Meanwhile, the water department is recommending a water rate increase of 6.4 percent and a sewer rate hike of 5.2 percent, though nothing has been decided. Underlying the proposed cost-cutting are potential future benefits, Higgins said. “The goal is to make sustainable changes to our budget that will allow us to invest in the city’s infrastructure, maintain services and provide our employees with needed opportunities going forward,” Higgins wrote in the proposed budget document. The 2014 budget proposal represents an increase of $6.5 million, or less than one half of 1 percent, over the current fiscal budget, Chapa said. A penny of the tax rate would move from the operating budget to debt service to boost debt capacity for infrastructure projects. Each penny moved reduces the city’s operating budget by $4.1 million.

The general fund portion of the proposed budget would total $570 million compared with the current year’s $583.8 million total. Budgets in each of the last several years have focused on different priorities. In what city officials dubbed a recession-driven budget, fiscal 2010 saw more than 200 layoffs, eight unpaid furlough days and other cost-cutting measures. In the so-called fiscal 2012 recovery budget, vacant police officer positions were filled, employees received a 3 percent across-the-board salary increase and a penny was shifted to debt service. And in what officials called the fiscal 2013 maintenance budget, 17 staff positions were eliminated and 15 cents were shifted to debt service for capital projects. “The proposed 2014 budget moves us closer to fully addressing the structural imbalance between the city’s revenue and what we spend on an annual basis,” Higgins said. Mayor Betsy Price acknowledged the sacrifice, which many consider essential to achieving those ends. “Balancing this budget will require some reasonable cutbacks, but we are determined to minimize the impact to our citizens,” Price said.

To that end, city officials are using what they call six guiding principles in formulating the latest fiscal plan. Those are: keeping the tax rate constant at 85.5 cents per $100 of assessed property valuation continuing to invest in infrastructure improvements, maintaining the fund balance at 10 percent, continuing to align revenues and expenditures, minimizing the effects of budgetary cuts on residents, and investing in employees. “We did use these guiding principles to help us make decisions and make sure this budget is aligned with those,” Higgins said, referring to previous budgets. Gobbling up about 61 percent of the proposed budget’s general fund is public safety. Community development services and non-departmental expenses each consume 12 percent; infrastructure services, 10 percent; city manager and appointed officials’ expenses, 3 percent; and management services, 2 percent. At $204.2 million, the police budget would rise 2.2 percent over the current budget and would fund 1,797 approved positions. Meanwhile, the Fire Department budget would drop by 2.9 percent, to $117.8 million, due to some vacancy trimming and overtime costs. It would fund 919 approved positions. With employee salary, pension, health care and other personnel costs consuming 73 percent of the proposed general fund budget, council members have acknowledged the challenge of serving the city’s rapidly growing population. Pointing to a July 25 Washington Examiner study comparing residents per city employee for cities with populations exceeding 200,000, Chapa said that Fort Worth has one employee for every 116 residents. In comparison, Dallas has one employee for every 82 residents and Plano one employee for every 111 residents.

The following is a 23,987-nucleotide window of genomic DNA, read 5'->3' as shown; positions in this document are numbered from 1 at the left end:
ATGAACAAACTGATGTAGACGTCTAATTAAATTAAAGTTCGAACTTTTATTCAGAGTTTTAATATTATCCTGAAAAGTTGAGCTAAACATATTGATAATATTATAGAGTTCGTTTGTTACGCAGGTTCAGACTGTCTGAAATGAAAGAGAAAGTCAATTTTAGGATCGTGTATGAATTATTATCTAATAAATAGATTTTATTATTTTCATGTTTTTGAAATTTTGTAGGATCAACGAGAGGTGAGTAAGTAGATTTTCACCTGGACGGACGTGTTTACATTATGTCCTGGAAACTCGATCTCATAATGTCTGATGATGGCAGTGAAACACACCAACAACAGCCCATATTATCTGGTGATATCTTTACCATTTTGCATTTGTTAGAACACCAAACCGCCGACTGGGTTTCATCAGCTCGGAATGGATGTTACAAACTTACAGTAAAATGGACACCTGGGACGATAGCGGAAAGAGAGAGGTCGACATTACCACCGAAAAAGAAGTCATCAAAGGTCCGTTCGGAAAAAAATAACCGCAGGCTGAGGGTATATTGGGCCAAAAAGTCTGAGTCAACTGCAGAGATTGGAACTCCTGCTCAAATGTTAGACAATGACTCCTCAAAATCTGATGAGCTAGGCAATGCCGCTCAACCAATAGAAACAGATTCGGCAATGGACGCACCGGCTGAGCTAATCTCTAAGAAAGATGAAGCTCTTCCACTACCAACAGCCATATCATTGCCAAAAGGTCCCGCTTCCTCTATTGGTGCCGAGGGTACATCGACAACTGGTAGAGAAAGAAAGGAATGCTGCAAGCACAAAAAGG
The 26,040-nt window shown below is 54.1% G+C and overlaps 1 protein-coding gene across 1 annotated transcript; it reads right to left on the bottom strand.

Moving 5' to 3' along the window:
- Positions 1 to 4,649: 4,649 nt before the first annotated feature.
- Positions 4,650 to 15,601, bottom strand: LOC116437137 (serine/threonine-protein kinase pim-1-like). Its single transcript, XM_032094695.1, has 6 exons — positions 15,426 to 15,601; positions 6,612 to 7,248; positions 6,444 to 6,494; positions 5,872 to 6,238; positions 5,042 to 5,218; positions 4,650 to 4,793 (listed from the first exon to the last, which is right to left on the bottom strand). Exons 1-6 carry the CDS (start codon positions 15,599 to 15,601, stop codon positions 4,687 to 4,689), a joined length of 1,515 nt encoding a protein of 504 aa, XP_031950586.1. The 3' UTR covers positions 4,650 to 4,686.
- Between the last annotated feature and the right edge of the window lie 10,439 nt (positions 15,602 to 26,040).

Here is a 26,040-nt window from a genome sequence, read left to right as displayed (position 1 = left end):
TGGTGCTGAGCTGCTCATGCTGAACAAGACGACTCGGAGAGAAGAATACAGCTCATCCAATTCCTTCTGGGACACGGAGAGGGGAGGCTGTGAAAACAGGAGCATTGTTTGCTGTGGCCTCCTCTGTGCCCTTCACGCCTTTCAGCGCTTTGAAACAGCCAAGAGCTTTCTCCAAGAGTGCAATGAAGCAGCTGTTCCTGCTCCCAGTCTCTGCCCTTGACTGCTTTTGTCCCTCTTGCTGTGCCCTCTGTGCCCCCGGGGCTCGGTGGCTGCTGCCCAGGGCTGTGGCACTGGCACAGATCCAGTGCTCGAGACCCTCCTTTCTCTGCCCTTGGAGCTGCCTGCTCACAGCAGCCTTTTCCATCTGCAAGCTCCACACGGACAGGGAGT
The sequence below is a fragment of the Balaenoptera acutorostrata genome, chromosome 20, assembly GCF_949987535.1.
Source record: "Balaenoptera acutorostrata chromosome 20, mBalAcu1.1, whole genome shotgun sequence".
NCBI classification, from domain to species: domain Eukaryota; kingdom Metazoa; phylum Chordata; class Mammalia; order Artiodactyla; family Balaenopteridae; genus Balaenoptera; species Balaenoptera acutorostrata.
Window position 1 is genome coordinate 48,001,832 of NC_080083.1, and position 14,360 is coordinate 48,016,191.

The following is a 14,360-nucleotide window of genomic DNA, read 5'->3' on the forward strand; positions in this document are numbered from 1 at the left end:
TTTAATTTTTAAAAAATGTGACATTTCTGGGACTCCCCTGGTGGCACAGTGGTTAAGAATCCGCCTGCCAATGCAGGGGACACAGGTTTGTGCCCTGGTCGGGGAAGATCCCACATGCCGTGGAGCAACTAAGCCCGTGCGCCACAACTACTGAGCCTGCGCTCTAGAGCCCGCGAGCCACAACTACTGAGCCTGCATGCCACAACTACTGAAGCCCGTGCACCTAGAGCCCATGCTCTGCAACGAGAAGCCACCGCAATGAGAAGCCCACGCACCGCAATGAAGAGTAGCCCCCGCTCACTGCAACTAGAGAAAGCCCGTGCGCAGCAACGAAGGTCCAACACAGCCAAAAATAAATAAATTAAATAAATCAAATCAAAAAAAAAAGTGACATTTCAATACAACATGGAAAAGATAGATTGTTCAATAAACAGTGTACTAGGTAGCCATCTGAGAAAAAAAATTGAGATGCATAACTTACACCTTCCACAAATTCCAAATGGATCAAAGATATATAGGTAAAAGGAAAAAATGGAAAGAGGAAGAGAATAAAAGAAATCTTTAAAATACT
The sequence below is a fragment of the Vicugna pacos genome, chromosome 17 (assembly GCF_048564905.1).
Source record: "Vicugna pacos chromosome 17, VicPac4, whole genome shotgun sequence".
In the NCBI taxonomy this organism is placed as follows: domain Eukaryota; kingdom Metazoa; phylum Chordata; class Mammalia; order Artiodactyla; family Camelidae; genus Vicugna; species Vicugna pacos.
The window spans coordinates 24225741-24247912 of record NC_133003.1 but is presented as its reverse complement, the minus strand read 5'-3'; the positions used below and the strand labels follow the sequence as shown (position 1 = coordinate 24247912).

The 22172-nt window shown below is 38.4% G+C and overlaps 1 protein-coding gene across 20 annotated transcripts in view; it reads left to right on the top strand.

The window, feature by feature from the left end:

“As we’ve grown, numbers of employees have not grown with it,” Chapa said. “It’s been a very strong effort of management to keep numbers of city employees and do more with less.” That’s the challenge as the council continues discussing the budget proposal. “We need to figure out a way to address continuing code [compliance] issues and loose animals,” Espino said. “There’s a shortage of athletic fields, too,” he added, and called alley maintenance “problematic.” The budget proposal goes under the microscope three more times at Thursday study sessions set for Aug. 29, Sept. 5 and Sept 12, all at pre-council chambers at City Hall, 1000 Throckmorton St. The city council is expected to consider adopting the budget and tax rate at its Sept. 17 regular meeting. More information on the budget is available at